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The Six Gotchas Of Skype For Business

Skype updated its business offering this week, making the service more suitable than ever for small businesses. Why pay $50 or $60 dollars per line for Centrex or buy a small PBX when Skype for Business seems to offer almost the same capabilities anywhere in the world nearly for free?

Well, not exactly. Skype for Business allows businesses to centralize the purchase of credits needed for purchasing SkypeIn, SkypeOut, voicemail, personalization, and third-party conference calling. Administrators can then distribute Skype credits, topping off all customer accounts. Skype also says its added account codes for knowing who spent those credits. The acquisition and distribution of credits and other functions are managed in a Web console called the Skype for Business Control Panel.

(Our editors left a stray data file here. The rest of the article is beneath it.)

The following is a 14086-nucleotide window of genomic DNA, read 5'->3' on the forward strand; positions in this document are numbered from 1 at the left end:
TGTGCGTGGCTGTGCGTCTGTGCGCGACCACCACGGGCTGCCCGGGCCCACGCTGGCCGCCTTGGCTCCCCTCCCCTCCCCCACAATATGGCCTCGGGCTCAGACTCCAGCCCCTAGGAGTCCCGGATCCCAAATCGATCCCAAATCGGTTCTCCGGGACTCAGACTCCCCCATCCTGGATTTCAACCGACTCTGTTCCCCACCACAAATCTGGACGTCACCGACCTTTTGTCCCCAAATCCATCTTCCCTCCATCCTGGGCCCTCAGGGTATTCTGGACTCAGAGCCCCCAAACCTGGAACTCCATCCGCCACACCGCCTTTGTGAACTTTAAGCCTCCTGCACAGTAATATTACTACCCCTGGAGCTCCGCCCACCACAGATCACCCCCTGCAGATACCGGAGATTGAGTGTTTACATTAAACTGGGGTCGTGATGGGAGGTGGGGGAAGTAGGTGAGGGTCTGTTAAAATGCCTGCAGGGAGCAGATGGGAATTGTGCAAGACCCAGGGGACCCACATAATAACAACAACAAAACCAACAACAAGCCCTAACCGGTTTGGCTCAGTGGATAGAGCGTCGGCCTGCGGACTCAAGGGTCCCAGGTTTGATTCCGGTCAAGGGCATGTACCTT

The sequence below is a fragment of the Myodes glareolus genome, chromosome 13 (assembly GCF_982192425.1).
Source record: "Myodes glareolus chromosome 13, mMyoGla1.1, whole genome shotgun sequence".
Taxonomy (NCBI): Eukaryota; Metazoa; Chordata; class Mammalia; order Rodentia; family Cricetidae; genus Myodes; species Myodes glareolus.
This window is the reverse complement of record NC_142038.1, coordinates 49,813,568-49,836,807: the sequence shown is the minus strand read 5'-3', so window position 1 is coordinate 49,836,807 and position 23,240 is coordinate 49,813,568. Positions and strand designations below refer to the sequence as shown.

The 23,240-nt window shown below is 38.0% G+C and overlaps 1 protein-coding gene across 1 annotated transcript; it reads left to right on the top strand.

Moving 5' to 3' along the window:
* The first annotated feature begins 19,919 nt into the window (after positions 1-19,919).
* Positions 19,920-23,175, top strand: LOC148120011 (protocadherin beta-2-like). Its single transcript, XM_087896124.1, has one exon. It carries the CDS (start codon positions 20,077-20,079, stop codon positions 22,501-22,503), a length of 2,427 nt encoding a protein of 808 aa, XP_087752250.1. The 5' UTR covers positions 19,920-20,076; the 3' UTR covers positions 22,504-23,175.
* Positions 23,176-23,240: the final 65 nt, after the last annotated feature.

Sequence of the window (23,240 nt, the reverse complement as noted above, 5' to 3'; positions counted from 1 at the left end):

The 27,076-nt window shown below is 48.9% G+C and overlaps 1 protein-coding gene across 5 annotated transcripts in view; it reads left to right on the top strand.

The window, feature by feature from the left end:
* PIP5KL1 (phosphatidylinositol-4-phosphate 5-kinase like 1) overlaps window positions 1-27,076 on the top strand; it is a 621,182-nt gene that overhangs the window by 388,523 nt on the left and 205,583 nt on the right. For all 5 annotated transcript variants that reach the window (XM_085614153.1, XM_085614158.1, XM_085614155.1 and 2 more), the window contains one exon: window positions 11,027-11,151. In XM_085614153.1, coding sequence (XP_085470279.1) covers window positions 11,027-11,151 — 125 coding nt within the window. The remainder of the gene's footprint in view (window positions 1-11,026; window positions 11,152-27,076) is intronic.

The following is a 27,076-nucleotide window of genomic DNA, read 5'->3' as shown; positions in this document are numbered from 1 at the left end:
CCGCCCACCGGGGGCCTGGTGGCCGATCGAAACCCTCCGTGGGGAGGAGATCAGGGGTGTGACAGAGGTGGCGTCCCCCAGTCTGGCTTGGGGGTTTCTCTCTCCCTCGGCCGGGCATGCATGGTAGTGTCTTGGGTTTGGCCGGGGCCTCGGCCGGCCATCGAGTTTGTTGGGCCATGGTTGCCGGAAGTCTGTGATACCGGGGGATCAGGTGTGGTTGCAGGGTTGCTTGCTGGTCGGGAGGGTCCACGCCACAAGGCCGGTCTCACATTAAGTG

But Skype for Business still comes up short in six areas:

1. Skype for Business still doesn't provide centralized reporting, so business won't be able to monitor how users spend Skype credits. There's no way to monitor or prevent, for example, users from calling 900 numbers and the like.

2. Skype for Business doesn't provide hunt groups where multiple extensions ring when a phone is dialed. Skype was expected to deliver that function in this release.

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